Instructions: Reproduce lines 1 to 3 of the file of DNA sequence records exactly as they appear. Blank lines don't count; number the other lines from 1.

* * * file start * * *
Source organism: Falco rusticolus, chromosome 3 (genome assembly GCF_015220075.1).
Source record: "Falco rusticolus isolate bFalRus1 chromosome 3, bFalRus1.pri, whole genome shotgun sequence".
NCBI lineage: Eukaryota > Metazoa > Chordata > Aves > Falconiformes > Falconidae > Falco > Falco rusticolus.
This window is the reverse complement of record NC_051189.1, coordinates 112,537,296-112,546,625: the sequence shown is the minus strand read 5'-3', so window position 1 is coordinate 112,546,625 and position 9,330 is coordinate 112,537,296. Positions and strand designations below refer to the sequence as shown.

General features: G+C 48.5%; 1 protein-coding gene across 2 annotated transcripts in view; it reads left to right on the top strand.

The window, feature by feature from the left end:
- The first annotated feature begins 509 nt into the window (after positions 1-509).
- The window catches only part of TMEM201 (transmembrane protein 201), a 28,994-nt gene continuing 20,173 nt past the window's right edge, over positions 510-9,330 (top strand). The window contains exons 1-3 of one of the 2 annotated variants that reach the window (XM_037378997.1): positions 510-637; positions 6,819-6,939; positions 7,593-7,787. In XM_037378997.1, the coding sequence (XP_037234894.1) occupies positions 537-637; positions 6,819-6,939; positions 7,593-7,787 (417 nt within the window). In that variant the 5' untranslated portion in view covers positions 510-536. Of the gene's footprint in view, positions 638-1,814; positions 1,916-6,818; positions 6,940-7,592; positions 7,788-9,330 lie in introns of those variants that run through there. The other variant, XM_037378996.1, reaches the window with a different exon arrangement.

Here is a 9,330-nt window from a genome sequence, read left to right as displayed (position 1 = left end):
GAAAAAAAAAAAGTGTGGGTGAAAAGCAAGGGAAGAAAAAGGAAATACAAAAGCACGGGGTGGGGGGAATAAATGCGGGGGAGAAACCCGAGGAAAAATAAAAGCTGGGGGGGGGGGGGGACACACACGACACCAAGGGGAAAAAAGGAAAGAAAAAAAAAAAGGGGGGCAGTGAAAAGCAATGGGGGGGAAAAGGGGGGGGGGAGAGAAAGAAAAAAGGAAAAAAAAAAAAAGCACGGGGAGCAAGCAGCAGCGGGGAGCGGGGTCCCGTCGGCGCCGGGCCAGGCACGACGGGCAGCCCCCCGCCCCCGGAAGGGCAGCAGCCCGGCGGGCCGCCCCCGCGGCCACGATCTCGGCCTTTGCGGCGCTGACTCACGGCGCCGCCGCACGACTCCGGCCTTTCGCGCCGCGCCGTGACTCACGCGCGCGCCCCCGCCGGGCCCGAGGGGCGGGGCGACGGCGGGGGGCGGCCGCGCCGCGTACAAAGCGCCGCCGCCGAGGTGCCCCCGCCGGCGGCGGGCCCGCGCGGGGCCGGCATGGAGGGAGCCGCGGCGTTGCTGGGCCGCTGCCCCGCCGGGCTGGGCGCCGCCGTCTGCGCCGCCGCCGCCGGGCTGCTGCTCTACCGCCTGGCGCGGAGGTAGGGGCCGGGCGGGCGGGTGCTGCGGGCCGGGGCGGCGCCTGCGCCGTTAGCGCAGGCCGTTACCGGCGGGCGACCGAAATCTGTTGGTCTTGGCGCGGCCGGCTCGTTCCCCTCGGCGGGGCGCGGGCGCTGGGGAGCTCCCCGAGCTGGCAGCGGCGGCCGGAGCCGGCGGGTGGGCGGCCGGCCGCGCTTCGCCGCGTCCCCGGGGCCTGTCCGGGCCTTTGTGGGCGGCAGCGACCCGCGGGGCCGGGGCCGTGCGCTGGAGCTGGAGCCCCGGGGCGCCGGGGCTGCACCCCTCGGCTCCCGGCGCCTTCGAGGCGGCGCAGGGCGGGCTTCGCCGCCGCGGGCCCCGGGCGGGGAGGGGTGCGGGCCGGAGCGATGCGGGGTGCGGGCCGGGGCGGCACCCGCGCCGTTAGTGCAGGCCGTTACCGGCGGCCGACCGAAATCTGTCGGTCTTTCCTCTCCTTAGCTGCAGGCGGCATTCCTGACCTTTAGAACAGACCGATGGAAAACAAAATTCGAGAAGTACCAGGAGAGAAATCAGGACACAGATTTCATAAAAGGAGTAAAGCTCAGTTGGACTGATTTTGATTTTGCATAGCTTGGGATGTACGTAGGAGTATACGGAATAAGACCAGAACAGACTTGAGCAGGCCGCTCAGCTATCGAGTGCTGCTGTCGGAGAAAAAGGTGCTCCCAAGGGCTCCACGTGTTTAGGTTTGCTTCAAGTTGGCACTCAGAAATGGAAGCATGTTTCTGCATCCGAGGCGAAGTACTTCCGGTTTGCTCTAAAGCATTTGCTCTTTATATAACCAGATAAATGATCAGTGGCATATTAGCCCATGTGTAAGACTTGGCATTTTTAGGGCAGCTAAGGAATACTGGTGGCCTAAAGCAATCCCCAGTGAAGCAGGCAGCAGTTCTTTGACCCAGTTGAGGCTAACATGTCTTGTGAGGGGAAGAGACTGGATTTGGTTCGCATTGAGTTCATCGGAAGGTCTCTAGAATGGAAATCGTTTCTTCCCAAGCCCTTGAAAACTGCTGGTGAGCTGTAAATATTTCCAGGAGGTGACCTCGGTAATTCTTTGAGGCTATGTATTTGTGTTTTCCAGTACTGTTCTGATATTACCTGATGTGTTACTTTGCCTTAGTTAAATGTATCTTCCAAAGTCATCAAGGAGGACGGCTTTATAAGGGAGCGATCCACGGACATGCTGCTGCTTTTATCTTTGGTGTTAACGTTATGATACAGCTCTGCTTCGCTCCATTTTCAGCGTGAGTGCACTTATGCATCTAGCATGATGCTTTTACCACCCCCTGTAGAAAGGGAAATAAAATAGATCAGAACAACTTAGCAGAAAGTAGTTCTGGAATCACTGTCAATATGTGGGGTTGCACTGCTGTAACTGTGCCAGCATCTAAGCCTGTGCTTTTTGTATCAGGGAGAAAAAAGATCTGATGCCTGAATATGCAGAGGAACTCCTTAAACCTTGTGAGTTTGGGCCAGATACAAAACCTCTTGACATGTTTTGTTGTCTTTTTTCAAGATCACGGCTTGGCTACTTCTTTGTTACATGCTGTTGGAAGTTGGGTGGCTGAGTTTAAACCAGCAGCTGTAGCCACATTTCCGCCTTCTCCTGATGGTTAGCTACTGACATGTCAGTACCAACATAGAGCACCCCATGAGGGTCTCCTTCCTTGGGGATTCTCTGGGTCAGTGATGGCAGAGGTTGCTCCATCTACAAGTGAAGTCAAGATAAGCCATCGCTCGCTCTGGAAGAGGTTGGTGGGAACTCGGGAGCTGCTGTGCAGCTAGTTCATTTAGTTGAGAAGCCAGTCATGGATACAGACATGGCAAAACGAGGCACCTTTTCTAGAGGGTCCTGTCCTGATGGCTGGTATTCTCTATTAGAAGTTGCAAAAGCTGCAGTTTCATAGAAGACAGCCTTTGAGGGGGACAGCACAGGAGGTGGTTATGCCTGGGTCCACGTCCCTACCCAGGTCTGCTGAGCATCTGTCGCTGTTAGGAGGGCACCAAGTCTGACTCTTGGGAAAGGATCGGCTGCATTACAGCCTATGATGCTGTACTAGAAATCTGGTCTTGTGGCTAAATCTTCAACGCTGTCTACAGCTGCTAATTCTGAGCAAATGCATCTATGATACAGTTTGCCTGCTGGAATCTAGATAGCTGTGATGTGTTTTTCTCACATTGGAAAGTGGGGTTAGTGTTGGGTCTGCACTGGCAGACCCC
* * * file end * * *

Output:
Source organism: Falco rusticolus, chromosome 3 (genome assembly GCF_015220075.1).
Source record: "Falco rusticolus isolate bFalRus1 chromosome 3, bFalRus1.pri, whole genome shotgun sequence".
NCBI lineage: Eukaryota > Metazoa > Chordata > Aves > Falconiformes > Falconidae > Falco > Falco rusticolus.